Tariffs Tariffs and More Tariffs

Tariffs, Tariffs, and More Tariffs

Yesterday,  US President Trump decided enough is enough already.  First, he restored tariffs on Argentina and Brazil for aluminum and steel imports to the United States. He cited a “massive devaluation of their currencies”, which in turn hurts American farmers.  Later in the day, it was determined after a five-month investigation that a French digital tax discriminated against American Internet companies.  As a result,  tariffs of up to $2.4 billion on French consumer imports to the United States was proposed.  In addition,  ISM Manufacturing Data was worse than expected in the United States.  Combine these factors together, and most major stock indices were down near 1% yesterday.  In addition, the US Dollar Index was also down 0.5%.  

Today, President Trump said, “I have no deadline on China deal and it might be better to wait until after November 2020 election”.  And later, Commerce Secretary Wilbur Ross said, “December 15th tariffs on Chinese imports will be applied unless there is some real reason to postpone them, such as substantive progress in talks”.  Stocks continued to sell off today, with major indices currently down nearly another 1%.

Source: Tradingview, City Index

Although the S&P 500 is down nearly 80 handles in two days, price still has room to run down towards 3065, which is the upward sloping trendline dating back to September 2018.    There is also horizontal support just below that level near 3060.    Psychological resistance now comes across back at 3100, and then horizontal and trendline resistance on the 240-minute timeframe near 3113.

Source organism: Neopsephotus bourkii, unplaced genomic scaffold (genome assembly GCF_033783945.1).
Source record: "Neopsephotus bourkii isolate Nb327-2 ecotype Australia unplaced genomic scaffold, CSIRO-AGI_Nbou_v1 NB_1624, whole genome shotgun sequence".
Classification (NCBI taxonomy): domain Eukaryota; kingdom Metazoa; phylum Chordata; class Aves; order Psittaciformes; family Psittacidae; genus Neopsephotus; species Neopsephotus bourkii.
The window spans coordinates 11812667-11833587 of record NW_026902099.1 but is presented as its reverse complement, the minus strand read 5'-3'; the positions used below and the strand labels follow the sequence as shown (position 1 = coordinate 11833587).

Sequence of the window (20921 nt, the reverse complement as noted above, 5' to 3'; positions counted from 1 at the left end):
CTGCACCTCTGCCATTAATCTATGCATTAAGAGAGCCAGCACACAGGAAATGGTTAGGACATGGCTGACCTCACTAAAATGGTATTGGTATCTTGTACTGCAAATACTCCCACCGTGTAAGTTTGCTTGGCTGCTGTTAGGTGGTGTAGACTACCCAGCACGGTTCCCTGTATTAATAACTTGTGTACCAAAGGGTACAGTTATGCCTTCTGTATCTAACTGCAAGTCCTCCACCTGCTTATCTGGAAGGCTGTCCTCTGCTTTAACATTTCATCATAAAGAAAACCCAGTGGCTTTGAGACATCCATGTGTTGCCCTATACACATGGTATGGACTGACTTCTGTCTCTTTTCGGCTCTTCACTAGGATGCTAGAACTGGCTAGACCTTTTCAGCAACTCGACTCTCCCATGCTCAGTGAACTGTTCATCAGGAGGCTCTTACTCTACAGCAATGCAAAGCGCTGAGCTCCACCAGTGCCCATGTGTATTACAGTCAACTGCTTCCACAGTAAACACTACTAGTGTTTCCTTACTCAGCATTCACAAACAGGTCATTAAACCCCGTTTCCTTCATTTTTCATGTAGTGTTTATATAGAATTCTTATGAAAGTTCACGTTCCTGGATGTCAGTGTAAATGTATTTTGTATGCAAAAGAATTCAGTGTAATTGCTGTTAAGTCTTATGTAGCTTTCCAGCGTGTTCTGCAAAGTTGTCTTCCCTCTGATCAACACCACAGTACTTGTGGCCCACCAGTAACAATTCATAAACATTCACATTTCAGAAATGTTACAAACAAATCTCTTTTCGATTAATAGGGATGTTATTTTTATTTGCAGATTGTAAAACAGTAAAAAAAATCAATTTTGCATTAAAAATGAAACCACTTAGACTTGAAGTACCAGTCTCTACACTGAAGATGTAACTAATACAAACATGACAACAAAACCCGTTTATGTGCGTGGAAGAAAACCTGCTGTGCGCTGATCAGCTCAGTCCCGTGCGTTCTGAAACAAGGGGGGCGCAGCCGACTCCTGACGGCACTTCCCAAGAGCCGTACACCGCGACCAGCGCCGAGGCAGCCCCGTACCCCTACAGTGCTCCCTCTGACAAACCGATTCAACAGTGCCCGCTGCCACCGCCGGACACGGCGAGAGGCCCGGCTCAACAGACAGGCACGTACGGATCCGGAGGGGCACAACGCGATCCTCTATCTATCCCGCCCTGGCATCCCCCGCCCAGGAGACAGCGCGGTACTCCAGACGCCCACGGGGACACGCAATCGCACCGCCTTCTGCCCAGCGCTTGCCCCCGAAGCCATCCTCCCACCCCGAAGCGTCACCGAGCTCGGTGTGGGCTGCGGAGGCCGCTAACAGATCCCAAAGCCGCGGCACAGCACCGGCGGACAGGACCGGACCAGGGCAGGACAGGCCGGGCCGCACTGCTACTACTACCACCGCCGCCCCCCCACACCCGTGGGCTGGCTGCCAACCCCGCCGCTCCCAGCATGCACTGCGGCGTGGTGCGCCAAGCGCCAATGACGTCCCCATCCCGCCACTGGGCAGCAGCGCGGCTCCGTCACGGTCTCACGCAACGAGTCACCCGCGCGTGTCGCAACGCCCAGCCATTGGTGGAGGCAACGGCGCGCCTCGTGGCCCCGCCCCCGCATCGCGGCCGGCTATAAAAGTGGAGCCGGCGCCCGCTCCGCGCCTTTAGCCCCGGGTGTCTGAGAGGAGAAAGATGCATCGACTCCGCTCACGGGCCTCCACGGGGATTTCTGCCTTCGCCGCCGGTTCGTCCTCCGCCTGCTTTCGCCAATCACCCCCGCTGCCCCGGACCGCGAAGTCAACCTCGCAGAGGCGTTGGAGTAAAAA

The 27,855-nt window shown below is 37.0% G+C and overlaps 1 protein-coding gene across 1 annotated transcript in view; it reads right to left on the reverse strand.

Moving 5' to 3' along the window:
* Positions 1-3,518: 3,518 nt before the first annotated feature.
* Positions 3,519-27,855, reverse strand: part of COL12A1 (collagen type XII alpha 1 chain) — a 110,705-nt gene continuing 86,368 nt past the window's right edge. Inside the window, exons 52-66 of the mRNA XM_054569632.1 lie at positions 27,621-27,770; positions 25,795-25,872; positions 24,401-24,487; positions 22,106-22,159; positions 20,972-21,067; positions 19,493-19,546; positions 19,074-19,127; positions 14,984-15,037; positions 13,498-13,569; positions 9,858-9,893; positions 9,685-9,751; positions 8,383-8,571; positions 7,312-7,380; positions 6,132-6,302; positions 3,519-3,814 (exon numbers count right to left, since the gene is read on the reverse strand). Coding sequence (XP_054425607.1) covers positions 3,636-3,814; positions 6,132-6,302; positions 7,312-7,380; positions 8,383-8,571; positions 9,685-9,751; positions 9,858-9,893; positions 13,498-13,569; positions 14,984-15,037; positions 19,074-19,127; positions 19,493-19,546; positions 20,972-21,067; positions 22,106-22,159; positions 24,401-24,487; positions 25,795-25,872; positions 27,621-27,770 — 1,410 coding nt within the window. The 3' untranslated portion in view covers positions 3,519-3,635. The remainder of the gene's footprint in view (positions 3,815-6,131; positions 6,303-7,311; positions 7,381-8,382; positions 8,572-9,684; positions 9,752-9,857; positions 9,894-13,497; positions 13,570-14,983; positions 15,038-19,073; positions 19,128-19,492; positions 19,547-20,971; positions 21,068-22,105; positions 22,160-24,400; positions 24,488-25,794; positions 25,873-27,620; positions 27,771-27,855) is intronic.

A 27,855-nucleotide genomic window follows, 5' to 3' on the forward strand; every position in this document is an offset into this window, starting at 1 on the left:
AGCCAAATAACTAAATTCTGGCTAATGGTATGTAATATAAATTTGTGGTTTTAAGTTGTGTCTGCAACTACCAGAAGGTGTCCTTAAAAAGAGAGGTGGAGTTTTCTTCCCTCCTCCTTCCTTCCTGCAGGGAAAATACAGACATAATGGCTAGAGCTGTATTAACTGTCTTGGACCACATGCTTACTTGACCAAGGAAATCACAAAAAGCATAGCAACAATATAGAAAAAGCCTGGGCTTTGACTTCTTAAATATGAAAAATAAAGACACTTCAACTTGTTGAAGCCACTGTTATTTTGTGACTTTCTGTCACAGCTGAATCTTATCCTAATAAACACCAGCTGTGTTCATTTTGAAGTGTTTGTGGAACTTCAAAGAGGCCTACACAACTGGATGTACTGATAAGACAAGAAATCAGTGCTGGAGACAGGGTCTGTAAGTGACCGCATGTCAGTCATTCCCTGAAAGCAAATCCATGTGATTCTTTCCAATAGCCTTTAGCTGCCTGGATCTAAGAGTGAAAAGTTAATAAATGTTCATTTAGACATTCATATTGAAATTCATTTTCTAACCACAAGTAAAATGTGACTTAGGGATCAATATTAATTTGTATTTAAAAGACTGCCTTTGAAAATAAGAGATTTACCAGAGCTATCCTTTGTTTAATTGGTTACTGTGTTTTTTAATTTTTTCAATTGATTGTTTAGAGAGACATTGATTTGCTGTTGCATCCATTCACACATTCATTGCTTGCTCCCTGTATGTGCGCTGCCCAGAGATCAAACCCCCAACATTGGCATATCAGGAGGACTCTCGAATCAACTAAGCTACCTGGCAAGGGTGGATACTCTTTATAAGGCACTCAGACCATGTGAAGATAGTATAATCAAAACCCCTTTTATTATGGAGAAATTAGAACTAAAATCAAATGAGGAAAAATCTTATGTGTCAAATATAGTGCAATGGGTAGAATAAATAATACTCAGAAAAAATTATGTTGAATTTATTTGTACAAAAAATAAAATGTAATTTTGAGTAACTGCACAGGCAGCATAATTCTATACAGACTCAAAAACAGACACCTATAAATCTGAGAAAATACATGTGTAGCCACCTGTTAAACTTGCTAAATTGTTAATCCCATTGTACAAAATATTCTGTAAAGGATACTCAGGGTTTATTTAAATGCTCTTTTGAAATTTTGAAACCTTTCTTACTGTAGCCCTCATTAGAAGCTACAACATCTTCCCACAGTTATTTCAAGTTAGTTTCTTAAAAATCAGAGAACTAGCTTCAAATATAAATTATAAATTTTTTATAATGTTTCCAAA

Source: Tradingview, City Index

However, there is one big difference between yesterday and today in terms of market action.  Yesterday the DXY participated and sold off.  The bond market was relatively muted.  Today, the bond market is rallying and the DXY is close to unchanged.  Bond prices and yields are inversely related, so as bond prices go bid, yields move lower.  US 10 Year Yields are down nearly -5.7% at 1.72.   This is the third time yields have tested this level, as it is the 50% retracement level from the lows on October 8th to the highs on November 7th.  If bonds continue to rally, yields will continue to fall.  The next level of support for yields is the 61.8% Fibonacci retracement level of the previously mentioned timeframe at 1.684.

Source: Tradingview, City Index

As the markets are currently in risk off mode, watch for comments and headlines to try and soften the blow of the tariffs and the possible US-China trade deal delay.  With the markets down about 2% in two days, support levels may hold as the market takes a breather ahead of ADP payrolls tomorrow and NFP on Friday.

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